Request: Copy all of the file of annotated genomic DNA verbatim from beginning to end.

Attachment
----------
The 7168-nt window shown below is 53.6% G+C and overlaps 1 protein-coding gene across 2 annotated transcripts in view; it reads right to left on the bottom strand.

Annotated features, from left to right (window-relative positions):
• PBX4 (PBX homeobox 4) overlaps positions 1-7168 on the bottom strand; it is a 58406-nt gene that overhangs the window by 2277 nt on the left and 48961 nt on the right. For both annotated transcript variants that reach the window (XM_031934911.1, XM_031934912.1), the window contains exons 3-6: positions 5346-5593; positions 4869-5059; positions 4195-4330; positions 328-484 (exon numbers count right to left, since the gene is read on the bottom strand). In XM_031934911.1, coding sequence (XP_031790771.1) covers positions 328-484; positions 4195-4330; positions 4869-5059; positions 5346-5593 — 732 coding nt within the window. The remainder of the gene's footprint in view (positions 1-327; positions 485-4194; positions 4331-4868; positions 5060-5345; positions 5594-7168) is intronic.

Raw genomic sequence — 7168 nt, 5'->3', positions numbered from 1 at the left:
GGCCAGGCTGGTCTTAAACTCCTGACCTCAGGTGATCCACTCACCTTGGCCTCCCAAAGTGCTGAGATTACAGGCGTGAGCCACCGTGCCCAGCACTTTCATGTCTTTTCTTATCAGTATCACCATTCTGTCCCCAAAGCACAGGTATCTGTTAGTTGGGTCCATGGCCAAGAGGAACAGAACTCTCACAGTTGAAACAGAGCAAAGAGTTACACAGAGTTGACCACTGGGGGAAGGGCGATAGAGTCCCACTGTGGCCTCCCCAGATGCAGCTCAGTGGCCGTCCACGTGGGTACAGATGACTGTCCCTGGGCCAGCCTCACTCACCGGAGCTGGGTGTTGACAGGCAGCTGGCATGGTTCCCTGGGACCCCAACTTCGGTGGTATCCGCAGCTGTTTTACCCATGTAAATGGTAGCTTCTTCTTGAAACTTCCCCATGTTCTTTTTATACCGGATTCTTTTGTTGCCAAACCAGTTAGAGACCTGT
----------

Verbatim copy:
The 7168-nt window shown below is 53.6% G+C and overlaps 1 protein-coding gene across 2 annotated transcripts in view; it reads right to left on the bottom strand.

Annotated features, from left to right (window-relative positions):
• PBX4 (PBX homeobox 4) overlaps positions 1-7168 on the bottom strand; it is a 58406-nt gene that overhangs the window by 2277 nt on the left and 48961 nt on the right. For both annotated transcript variants that reach the window (XM_031934911.1, XM_031934912.1), the window contains exons 3-6: positions 5346-5593; positions 4869-5059; positions 4195-4330; positions 328-484 (exon numbers count right to left, since the gene is read on the bottom strand). In XM_031934911.1, coding sequence (XP_031790771.1) covers positions 328-484; positions 4195-4330; positions 4869-5059; positions 5346-5593 — 732 coding nt within the window. The remainder of the gene's footprint in view (positions 1-327; positions 485-4194; positions 4331-4868; positions 5060-5345; positions 5594-7168) is intronic.

Raw genomic sequence — 7168 nt, 5'->3', positions numbered from 1 at the left:
GGCCAGGCTGGTCTTAAACTCCTGACCTCAGGTGATCCACTCACCTTGGCCTCCCAAAGTGCTGAGATTACAGGCGTGAGCCACCGTGCCCAGCACTTTCATGTCTTTTCTTATCAGTATCACCATTCTGTCCCCAAAGCACAGGTATCTGTTAGTTGGGTCCATGGCCAAGAGGAACAGAACTCTCACAGTTGAAACAGAGCAAAGAGTTACACAGAGTTGACCACTGGGGGAAGGGCGATAGAGTCCCACTGTGGCCTCCCCAGATGCAGCTCAGTGGCCGTCCACGTGGGTACAGATGACTGTCCCTGGGCCAGCCTCACTCACCGGAGCTGGGTGTTGACAGGCAGCTGGCATGGTTCCCTGGGACCCCAACTTCGGTGGTATCCGCAGCTGTTTTACCCATGTAAATGGTAGCTTCTTCTTGAAACTTCCCCATGTTCTTTTTATACCGGATTCTTTTGTTGCCAAACCAGTTAGAGACCTGT